Cyborg tech predicted as next big disruptive technology
Forget Consumer Electronics, says one of CES' own board members--the next big thing will be tiny microprocessors embedded in our own bodies.
The next explosive growth in the microprocessor industry, according to chip guru Levy Gerzberg, won't be powering a consumer electronics device. It will more likely be planted somewhere in our own bodies, under our skin, delivering critical information and executing actions that can quite literally prolong our lives.
Speaking at a forum at the Consumer Electronics Show on disruptive technologies, Gerzberg, the CEO of microprocessor designer Zoran, said that by definition a "disruptive technology" is one that changes our lives in a drastic and positive way. With that in mind, there can be no greater disruptive technology, he said, than technology embedded within the body to aid our health.
"As processors continue to shrink and use less power, the mathematical algorithms we can implement in silicon will make a very significant impact on our lives. In order to enjoy the high (Internet) speeds, the good music, all the things we keep talking about as being disruptive, we need one thing--to live longer."
Gerzberg said the chip industry is already half-way to producing processors small and power-efficient enough for such applications.
"This is an electronic pill," he said, holding up a tiny cylindrical device. "It is a camera you swallow. It goes through your intestines and it transmits via RF to a gadget in your belt. Where an endoscopic tube is a destructive technology, I call this a disruptive technology."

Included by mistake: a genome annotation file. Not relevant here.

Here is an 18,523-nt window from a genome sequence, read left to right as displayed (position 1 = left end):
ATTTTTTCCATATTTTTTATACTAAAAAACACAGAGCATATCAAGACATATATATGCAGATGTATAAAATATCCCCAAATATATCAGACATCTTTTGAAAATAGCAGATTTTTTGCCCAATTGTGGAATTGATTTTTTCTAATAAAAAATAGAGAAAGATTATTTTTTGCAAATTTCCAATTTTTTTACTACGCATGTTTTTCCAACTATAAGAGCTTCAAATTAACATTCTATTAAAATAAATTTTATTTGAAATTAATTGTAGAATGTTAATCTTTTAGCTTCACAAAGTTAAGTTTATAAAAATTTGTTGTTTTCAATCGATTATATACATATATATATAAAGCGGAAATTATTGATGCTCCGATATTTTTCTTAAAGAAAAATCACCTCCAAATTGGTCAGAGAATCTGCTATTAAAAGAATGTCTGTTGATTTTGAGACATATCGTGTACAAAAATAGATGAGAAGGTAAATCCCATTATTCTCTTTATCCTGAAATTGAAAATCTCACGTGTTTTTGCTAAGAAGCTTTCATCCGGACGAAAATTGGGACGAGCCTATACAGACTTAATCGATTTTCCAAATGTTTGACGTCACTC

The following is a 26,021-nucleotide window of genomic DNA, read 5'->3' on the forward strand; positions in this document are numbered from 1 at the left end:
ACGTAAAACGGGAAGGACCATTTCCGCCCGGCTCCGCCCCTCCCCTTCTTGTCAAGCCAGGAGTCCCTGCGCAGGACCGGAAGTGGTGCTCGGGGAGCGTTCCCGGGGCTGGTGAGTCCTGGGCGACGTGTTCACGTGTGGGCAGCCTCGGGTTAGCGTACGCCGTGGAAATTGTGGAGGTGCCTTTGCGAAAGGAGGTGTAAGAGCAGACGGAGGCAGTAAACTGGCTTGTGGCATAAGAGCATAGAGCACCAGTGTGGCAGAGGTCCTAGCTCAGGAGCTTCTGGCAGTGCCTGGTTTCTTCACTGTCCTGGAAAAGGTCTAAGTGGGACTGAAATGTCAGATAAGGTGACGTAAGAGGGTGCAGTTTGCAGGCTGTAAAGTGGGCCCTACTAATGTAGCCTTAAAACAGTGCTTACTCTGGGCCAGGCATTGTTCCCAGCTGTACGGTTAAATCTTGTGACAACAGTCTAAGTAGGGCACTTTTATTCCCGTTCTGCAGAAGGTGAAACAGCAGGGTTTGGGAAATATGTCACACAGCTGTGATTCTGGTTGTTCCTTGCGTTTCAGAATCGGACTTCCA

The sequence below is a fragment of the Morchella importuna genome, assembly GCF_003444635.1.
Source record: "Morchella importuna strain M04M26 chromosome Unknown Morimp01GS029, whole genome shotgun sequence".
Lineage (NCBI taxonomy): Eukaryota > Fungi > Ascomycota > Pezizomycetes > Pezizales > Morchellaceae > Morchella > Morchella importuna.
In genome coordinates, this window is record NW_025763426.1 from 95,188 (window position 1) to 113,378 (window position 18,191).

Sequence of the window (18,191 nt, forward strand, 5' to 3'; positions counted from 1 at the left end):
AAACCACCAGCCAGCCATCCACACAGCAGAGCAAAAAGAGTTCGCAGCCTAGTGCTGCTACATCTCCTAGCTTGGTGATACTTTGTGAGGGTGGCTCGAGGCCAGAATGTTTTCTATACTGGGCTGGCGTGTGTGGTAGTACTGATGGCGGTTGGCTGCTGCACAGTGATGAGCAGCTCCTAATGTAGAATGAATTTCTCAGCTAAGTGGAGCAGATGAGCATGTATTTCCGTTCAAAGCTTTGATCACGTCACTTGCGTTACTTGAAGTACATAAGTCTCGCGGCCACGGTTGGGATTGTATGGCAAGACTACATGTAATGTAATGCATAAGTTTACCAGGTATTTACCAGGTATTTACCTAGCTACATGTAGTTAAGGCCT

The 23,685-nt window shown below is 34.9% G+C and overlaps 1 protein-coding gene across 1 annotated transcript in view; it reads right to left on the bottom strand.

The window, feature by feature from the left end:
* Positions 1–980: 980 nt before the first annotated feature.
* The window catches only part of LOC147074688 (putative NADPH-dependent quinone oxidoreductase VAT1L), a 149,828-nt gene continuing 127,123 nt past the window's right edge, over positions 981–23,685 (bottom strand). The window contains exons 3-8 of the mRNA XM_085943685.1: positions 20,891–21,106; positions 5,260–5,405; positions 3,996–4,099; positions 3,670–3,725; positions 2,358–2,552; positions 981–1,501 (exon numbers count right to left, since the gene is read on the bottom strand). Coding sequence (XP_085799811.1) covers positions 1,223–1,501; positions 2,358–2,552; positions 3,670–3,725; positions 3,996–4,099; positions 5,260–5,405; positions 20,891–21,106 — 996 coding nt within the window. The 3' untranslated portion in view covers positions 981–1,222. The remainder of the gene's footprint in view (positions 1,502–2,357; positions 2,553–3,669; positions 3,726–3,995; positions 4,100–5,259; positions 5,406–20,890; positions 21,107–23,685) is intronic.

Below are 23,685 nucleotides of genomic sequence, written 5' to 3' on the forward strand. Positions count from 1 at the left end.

Future biotech advances will be even more drastic, he said. If today the industry can develop chips for cameras that are able to recognize facial features, Gerzberg says it is not unrealistic to see the same technology used to help the blind recognize the characteristics of the human face. Another potential chip, he suggests, could bring movement back to bodies with damaged nerves. Embedded in the human brain, the chip could send a signal to a damaged area within the body to zap a muscle into action whenever movement is required. Or better yet, a GPS-enabled chip might be included in a pacemaker, he postulates, which could "stimulate the heart just before the heart attack happens" and immediately give medical services personnel a heads-up as to where to find a person experiencing difficulty.
"We (those in the processor industry) are making progress," he said. "The evolutionary technology for this exists. We are getting closer to having human intelligence on a chip. Now it's time to pull it together and make it a revolution."
"I think in 20 years' time if we meet again here again at CES, there will be a new building dedicated to consumer medical electronics."
"It won't be called the Consumer Electronics Show," he said, "it will be the Consumer Medical Electronics Show."